At the war’s outset, the McKinley administration had no aim other than forcing Spain to liberate Cuba. In pursuing that objective, the administration soon developed the strategy of attacking Spain where it was weakest—at the hard-to-defend extremities of its far-flung but crumbling empire. “If Spain were faced with determined opposition in several quarters, it might have to accept defeat without forcing the United States to attack its center of power in the Caribbean at Havana or ultimately the [Iberian] Peninsula itself,” historian David F. Trask has written. “Whatever the tactical and logistical failings of the American forces, their strategic design was soundly conceived and well enough executed to obtain victory in a remarkably brief time.”51


As it unfolded, the U.S. strategy meant a two-front war against Spanish possessions in the Caribbean and the Pacific, a strategy that produced the unintended yet lasting consequence of the United States’ becoming a colonial power with its possession of the Philippines.


With the onset of war, the U.S. navy—which generally performed well through-out the conflict—established a blockade of Havana and major cities on Cuba’s north coast. But the first major engagement took place far from Cuba. On 1 May 1898, a U.S. naval squadron commanded by Commodore George Dewey destroyed a Spanish fleet in Manila Bay. Stunning and thoroughly unexpected, the naval triumph signaled the first move toward a sustained American presence in Asia. The Philippines would be under U.S. suzerainty for most of the next fifty years.


In late April 1898, a Spanish naval squadron headed westward from Cape Verde Islands under the command of Vice Admiral Pascual Cervera y Topete. The whereabouts of Cervera’s squadron were unknown for nearly two weeks, causing fear and great consternation along the eastern U.S. seaboard. The fears were aggravated by the failure of U.S. naval patrols to locate the elusive Cervera, who entered the harbor of Santiago de Cuba on 19 May 1898. Despite repeated instructions to move to Santiago, American warships under the command of Commodore Winfield Scott Schley took nine days to arrive off Santiago and bottle up Cervera’s squadron.52


With Cervera sealed in Santiago harbor, the McKinley administration in June ordered the 16,000 soldiers of the U.S. Fifth Army Corps deployed from Florida to eastern Cuba. The Santiago theater became the decisive focus of the war—another unanticipated development. Havana, the seat of Spanish power in Cuba, had been considered the most likely early target of U.S. military action. The arrival of Cervera’s squadron at Santiago altered the equation.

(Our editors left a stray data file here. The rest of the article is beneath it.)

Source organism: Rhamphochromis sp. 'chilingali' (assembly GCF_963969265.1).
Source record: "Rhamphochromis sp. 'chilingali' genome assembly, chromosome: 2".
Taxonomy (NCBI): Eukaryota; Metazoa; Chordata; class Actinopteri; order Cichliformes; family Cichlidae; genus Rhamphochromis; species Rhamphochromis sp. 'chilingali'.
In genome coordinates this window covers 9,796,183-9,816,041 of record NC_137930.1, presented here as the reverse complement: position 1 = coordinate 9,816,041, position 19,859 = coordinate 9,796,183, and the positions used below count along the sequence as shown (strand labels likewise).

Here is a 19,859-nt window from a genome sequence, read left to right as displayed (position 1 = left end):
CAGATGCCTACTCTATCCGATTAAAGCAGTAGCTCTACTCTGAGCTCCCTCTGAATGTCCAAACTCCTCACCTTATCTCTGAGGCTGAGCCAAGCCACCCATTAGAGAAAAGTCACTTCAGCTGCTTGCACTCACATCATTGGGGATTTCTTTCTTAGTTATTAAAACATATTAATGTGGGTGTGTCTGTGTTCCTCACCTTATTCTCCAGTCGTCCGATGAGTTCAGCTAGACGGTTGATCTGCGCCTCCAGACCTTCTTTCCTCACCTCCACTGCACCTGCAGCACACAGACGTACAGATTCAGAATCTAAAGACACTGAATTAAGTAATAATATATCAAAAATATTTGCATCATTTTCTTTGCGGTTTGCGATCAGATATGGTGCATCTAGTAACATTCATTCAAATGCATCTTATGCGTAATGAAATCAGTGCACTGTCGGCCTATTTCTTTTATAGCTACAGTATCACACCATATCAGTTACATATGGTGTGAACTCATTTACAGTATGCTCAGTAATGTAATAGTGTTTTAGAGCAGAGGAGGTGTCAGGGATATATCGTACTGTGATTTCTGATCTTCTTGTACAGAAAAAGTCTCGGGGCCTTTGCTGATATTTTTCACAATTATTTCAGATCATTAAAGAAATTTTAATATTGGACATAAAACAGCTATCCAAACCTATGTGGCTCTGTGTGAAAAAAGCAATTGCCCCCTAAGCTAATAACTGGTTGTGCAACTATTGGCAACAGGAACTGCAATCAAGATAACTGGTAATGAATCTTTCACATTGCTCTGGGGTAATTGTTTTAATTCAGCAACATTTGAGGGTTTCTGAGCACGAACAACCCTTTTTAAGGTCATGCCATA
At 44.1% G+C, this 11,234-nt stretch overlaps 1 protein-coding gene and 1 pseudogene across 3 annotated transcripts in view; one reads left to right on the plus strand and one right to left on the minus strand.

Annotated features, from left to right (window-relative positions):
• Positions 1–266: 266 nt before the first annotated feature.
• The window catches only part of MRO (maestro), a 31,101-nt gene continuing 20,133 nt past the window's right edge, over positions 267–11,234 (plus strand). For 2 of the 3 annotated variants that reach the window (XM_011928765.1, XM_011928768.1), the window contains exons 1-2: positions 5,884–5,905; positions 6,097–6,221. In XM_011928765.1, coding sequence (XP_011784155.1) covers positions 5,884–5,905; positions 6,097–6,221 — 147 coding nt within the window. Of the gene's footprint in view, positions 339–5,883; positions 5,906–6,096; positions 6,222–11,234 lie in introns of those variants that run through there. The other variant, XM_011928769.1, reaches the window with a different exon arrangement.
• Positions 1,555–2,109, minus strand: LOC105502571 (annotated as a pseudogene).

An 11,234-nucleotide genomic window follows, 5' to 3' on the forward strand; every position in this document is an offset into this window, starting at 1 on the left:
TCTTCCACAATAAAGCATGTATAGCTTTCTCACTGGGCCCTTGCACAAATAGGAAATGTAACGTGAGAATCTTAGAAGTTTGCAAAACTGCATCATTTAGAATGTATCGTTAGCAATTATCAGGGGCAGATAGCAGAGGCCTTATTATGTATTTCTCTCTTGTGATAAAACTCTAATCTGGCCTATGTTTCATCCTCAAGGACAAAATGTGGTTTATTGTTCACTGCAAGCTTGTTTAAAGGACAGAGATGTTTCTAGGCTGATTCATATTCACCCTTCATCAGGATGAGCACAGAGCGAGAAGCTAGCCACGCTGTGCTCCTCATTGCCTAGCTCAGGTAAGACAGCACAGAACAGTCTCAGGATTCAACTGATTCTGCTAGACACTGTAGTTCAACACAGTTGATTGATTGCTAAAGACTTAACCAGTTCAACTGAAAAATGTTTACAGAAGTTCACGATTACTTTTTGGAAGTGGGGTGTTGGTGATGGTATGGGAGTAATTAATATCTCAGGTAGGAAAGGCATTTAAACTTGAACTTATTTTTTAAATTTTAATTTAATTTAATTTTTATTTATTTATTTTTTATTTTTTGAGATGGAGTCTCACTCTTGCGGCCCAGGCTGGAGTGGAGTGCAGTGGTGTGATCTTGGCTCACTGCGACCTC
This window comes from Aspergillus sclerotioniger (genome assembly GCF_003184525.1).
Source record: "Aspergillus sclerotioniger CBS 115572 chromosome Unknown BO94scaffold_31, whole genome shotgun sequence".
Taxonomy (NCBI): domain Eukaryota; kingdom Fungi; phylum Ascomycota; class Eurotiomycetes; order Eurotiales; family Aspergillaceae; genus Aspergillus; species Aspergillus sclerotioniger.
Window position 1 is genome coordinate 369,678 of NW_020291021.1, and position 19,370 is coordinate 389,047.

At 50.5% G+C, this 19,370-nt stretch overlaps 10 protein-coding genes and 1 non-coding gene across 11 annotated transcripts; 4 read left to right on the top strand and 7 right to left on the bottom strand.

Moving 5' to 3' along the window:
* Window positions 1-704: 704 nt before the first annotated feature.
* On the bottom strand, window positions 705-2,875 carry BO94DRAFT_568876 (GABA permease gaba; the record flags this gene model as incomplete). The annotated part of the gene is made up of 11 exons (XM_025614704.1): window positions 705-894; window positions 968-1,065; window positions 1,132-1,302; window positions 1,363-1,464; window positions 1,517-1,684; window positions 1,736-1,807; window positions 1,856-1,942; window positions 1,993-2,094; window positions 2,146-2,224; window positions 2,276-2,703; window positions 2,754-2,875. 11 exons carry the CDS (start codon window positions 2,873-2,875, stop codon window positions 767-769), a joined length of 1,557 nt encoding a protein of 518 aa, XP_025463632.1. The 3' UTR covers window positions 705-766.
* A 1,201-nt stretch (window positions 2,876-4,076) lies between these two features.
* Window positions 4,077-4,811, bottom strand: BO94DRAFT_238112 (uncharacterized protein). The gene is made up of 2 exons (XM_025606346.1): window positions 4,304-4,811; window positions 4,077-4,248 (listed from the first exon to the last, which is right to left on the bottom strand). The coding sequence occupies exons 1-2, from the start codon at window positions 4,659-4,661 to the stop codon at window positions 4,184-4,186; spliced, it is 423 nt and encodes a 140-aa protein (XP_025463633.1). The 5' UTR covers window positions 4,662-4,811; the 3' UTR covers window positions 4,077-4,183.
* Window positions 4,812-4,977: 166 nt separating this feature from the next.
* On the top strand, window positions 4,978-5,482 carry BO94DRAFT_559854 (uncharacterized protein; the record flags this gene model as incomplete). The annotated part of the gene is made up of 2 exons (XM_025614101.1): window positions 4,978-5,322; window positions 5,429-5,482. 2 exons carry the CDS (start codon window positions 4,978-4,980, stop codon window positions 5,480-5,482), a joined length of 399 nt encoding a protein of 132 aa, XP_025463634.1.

Several thousand American regular and volunteer troops splashed ashore in eastern Cuba beginning on 22 June. Their landings were essentially—and inexplicably—unopposed, the American forces quickly established operational bases east of Santiago. From there they moved on and engaged Spanish forces in skirmishes in late June and in sharp battles on 1–2 July. The war’s most famous land battle took place 1 July, when U.S. forces dislodged Spanish troops on the San Juan Heights near Santiago and from El Caney, a hamlet nearby. Crucial to the Americans’ tactical success at San Juan was the assault by the Rough Riders, a dismounted volunteer cavalry regiment led that day Lieutenant Colonel Theodore Roosevelt. The Rough Riders’ charge was crucial to promoting an ambitious political agenda that catapulted Roosevelt to the White House in a little more than three years.


The Spanish forces launched ineffective counterattacks on 2 July, then retreated to Santiago. On 3 July, Cervera’s squadron tried to run the U.S. blockade. One by one, the six Spanish warships were destroyed. The Americans lost one sailor in the engagement; more than 350 Spanish seamen were killed. The destruction of the squadron off Santiago effectively ended Spanish resistance in eastern Cuba. After two weeks of erratic negotiations and truces punctuated with artillery exchanges, General José Toral, the Spanish army commander at Santiago, gave up. He formally surrendered Santiago, along with much of eastern Cuba, on 17 July 1898.


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51. Trask, The War with Spain, 423.

52. For a discussion of the sluggishness with which U.S. naval forces sealed Cervera’s squadron in Santiago de Cuba, see Musicant, Empire by Default, 316–324.